Prevention and treatment of cancers by immune modulating nutrients

Naveena B. Janakiram, Altaf Mohammed, Venkateshwar Madka, Gaurav Kumar, Chinthalapally V. Rao

Research output: Contribution to journalReview articlepeer-review

31 Scopus citations


Epidemiological and laboratory data support the protective effects of bioactive nutrients in our diets for various diseases. Along with various factors, such as genetic history, alcohol, smoking, exercise, and dietary choices play a vital role in affecting an individual's immune responses toward a transforming cell, by either preventing or accelerating a neoplastic transformation. Ample evidence suggests that dietary nutrients control the inflammatory and protumorigenic responses in immune cells. Immunoprevention is usually associated with the modulation of immune responses that help in resolving the inflammation, thus improving clinical outcome. Various metabolic pathway-related nutrients, including glutamine, arginine, vitamins, minerals, and long-chain fatty acids, are important components of immunonutrient mixes. Epidemiological studies related to these substances have reported different results, with no or minimal effects. However, several studies suggest that these nutrients may have immune-modulating effects that may lower cancer risk. Preclinical studies submit that most of these components may provide beneficial effects. The present review discusses the available data, the immune-modulating functions of these nutrients, and how these substances could be used to study immune modulation in a neoplastic environment. Further research will help to determine whether the mechanistic signaling pathways in immune cells altered by nutrients can be exploited for cancer prevention and treatment.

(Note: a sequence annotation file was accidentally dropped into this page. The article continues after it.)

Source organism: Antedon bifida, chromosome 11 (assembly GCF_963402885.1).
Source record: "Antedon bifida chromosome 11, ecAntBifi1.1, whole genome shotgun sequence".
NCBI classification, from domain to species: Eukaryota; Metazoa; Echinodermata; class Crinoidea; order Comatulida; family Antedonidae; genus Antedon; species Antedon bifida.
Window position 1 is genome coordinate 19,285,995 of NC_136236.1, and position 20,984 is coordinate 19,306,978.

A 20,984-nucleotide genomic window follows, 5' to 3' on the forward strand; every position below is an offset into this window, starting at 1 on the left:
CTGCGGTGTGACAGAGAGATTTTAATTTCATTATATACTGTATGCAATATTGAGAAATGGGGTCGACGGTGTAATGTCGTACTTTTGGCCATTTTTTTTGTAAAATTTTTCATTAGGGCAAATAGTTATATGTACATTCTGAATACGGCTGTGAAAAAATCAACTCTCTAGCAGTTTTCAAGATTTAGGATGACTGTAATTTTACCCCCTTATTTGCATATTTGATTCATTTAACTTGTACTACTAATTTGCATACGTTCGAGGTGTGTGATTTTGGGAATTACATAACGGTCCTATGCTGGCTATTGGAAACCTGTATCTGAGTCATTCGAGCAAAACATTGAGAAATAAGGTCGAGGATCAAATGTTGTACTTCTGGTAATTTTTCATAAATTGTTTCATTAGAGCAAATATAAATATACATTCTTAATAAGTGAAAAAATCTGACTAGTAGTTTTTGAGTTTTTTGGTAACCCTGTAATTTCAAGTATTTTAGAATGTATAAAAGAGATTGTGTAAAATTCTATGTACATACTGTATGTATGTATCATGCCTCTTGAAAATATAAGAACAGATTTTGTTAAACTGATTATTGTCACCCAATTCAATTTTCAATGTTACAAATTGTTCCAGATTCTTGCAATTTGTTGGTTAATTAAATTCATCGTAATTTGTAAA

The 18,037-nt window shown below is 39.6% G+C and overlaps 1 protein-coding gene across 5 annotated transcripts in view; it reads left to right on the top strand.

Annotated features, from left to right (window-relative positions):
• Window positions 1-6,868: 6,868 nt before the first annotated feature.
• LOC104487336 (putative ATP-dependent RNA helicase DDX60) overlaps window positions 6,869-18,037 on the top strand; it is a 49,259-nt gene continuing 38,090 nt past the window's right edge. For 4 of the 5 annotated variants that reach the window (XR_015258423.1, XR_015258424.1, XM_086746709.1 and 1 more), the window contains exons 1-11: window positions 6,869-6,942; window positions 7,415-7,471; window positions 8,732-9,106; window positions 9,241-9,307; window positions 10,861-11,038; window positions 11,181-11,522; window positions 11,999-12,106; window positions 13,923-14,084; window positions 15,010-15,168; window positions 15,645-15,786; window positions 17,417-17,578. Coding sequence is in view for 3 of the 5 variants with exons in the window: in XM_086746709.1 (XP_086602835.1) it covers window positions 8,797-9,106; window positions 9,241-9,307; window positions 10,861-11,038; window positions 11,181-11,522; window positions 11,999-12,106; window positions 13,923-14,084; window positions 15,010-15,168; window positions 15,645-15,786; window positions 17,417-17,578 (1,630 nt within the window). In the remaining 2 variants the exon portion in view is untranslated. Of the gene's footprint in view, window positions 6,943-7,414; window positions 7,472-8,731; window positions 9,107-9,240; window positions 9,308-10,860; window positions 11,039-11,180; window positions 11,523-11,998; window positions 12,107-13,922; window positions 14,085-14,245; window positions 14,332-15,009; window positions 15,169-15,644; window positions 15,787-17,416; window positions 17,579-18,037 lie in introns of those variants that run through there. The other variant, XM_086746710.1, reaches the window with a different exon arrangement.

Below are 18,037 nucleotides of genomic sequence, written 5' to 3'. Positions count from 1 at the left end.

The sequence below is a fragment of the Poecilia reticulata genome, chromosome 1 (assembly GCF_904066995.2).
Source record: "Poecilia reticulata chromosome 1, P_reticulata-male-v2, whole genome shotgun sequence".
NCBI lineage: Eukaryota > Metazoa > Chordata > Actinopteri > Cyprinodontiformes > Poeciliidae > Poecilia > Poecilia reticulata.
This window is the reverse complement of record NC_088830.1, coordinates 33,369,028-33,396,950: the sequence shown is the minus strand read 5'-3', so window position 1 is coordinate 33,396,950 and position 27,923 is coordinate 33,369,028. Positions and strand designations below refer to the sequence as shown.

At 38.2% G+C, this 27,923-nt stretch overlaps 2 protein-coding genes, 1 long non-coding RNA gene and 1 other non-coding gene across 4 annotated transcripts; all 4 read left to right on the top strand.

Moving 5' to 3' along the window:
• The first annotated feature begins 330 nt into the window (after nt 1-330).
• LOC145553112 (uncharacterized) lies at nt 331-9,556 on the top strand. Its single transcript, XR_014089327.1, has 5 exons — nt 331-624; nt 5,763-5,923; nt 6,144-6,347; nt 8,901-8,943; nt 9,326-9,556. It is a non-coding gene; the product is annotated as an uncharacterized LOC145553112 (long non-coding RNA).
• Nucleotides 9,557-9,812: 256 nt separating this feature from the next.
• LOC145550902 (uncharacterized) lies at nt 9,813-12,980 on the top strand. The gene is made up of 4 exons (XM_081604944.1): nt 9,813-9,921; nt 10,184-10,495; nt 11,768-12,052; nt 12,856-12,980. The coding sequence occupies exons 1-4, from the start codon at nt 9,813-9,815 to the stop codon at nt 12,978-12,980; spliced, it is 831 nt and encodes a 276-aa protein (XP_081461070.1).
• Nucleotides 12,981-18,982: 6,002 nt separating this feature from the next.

Original languageEnglish
Pages (from-to)1275-1294
Number of pages20
JournalMolecular nutrition & food research
Issue number6
StatePublished - 1 Jun 2016
Externally publishedYes


  • Bioactive agents
  • Cancer
  • Immune modulation
  • Macronutrients
  • Phytochemicals


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